By Lina Andolf-Orup, Head of Marketing at Fingerprints
Gangsters cutting off enemies’ fingers to access secret locations and spies lifting fingerprints from martini glasses – the imagination of the entertainment world has been running wild ever since biometrics entered the scene.
Couple that with the limitations of some early biometric solutions from fifteen years ago, still anchored in the minds of many consumers, and you have the perfect recipe for an apprehensive and uncertain public.
Thawing lukewarm attitudes with a biometric touch
The biometrics industry has made great strides in the last few years – something particularly true for smartphones. Fingerprint authentication has replaced PINs and passwords as the most popular way to authenticate on mobile, with 70% of shipped smartphones now featuring biometrics.
And it doesn’t end there. Many adjacent markets are now eager to benefit from the secure and convenient authentication solutions that biometrics offer. Take the payments industry, for example, where biometrics payment cards are currently gathering real momentum.
However, some consumers are still uneasy about accepting biometrics. A recent study found that 56% of US and EU consumers are concerned about the switch to biometrics as it’s not enough understood to be trusted.
Although attitudes are shifting for the better, stats like this demonstrate there is still some work to do to disprove common biometric myths and showcase just how smart today’s solutions really are.
Dispel, adopt, repeat
The evolution in consumer biometrics in the last two decades has been phenomenal. And today’s solutions are far more advanced and safe than many may think.
To help bring an end to the myths, let’s expose some of the most common misconceptions around biometrics.
Myth: Biometric data is stored as images in easy-to-hack databases.
A leading myth about biometrics is that when a fingerprint is registered to a device, it is stored as an image of the actual fingerprint. This image can then be stolen and used across applications. In reality, the biometric data is stored as a template in binary code – put simply, encrypted 0s and 1s. Storing a mathematical representation rather than an image makes hacking considerably more challenging. In most consumer applications, this template is also not stored in a cloud-based location, its securely hosted in hardware on the device itself for example in the smartphone, in the payment card. Thus, it stays privately with its owner.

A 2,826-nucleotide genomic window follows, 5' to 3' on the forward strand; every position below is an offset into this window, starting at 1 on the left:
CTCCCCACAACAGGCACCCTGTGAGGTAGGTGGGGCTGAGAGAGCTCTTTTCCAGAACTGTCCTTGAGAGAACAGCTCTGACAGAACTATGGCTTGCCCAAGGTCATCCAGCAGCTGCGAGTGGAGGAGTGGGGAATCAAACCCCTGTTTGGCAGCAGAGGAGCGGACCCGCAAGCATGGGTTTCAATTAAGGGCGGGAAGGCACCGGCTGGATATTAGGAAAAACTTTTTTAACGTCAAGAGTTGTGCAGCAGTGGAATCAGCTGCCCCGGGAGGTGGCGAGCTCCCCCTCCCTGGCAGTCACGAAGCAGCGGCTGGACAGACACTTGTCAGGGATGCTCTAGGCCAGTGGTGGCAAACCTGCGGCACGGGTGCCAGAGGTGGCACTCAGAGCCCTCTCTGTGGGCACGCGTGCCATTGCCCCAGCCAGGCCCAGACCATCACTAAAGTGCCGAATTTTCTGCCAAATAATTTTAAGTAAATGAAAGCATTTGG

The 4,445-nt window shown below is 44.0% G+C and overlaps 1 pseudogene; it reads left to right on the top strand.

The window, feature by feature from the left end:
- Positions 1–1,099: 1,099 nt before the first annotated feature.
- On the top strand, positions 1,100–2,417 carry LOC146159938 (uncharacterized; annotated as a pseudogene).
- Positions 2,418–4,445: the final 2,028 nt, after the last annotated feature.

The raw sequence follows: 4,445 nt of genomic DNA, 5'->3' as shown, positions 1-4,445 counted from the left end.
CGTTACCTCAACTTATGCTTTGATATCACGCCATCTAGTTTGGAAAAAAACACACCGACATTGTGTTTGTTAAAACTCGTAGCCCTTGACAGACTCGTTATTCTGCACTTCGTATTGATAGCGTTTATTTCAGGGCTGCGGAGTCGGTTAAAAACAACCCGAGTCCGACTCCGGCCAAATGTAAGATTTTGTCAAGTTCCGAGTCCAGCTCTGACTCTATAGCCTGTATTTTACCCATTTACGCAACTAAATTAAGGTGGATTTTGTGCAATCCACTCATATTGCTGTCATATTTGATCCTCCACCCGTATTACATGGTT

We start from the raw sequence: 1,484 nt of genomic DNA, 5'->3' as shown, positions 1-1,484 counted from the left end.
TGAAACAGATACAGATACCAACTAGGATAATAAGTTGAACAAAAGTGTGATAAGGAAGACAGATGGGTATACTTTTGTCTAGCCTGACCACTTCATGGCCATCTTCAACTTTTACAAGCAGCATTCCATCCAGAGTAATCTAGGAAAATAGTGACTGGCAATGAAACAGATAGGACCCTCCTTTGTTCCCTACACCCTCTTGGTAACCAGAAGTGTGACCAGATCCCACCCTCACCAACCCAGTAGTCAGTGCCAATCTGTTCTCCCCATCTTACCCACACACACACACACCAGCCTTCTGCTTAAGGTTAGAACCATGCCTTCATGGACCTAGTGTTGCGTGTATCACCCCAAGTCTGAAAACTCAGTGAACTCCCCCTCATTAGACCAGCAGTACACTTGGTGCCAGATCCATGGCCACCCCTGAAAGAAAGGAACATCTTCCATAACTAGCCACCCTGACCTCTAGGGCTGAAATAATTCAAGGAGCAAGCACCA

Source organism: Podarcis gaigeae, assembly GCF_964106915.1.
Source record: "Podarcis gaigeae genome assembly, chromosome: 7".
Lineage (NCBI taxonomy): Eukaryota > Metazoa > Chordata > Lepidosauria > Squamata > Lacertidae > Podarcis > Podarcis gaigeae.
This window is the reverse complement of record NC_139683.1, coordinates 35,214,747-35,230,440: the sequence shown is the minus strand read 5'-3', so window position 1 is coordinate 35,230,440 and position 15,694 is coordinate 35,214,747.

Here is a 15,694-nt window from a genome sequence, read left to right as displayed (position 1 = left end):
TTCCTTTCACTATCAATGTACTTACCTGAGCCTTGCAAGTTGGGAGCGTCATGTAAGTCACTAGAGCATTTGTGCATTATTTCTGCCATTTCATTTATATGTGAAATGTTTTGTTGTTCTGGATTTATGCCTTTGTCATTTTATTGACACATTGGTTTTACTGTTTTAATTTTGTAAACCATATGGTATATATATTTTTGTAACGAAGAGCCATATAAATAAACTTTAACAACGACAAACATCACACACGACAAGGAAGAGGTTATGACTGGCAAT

Myth: Fingerprints can be easily replicated to ‘trick’ devices.
The internet is full of articles and videos that claim it is possible to use materials from cello tape to gummy bears to craft fingerprint spoofs and access biometric systems. Although there may have been a time where gummy bear spoofing was the go-to party trick, todays’ consumer biometric authentication solutions have too many technological defences, such as improved image quality and matching algorithms, to simply ‘trick’ devices. Plus, on top this, the criminal needs to have access to the person’s device where this fingerprint is enrolled e.g. smartphone, payment card, before he/she notices and blocks it. This is not scalable nor common, in comparison to gaining access to someone’s PIN code or skimming a contactless card.
Myth: Physical change will prohibit access to my device.
Although our irises don’t change as we age, our fingerprints can and our faces will. Does that mean we have to update our biometric devices every few months to capture these changes? Not quite! Unless there are drastic, sudden changes, the ‘self-learning’ algorithms in modern-day biometric systems are able to keep up with our developing looks.
Who you gonna call? Mythbusters!
These are just some of the common biometric myths and misunderstandings perpetuating in consumer mindsets. Thankfully, though, while we’re working hard to rid the world of the myths, belief in the value of biometrics is only expected to grow. But as solutions expand and diversify, the myth-busting fight will continue.
Fingerprints has been a leader of innovation in biometrics for the last two decades. We’re proud of the expertise and R&D we’ve been able to pour into our biometrics solutions to deliver stronger security and a better user-experience. To learn more about the most common biometric misconceptions and the modern-day technology that allows us to dispel them, download our eBook here.
COMPETING IN A DIGITAL WORLD – SMES FIND THEIR FEET
– Stefano, Product Manager
Digital transformation is different for small and medium-sized companies. Or is it? In this article, we take a look at the current state of digital in SMEs and look ahead to see what is in store.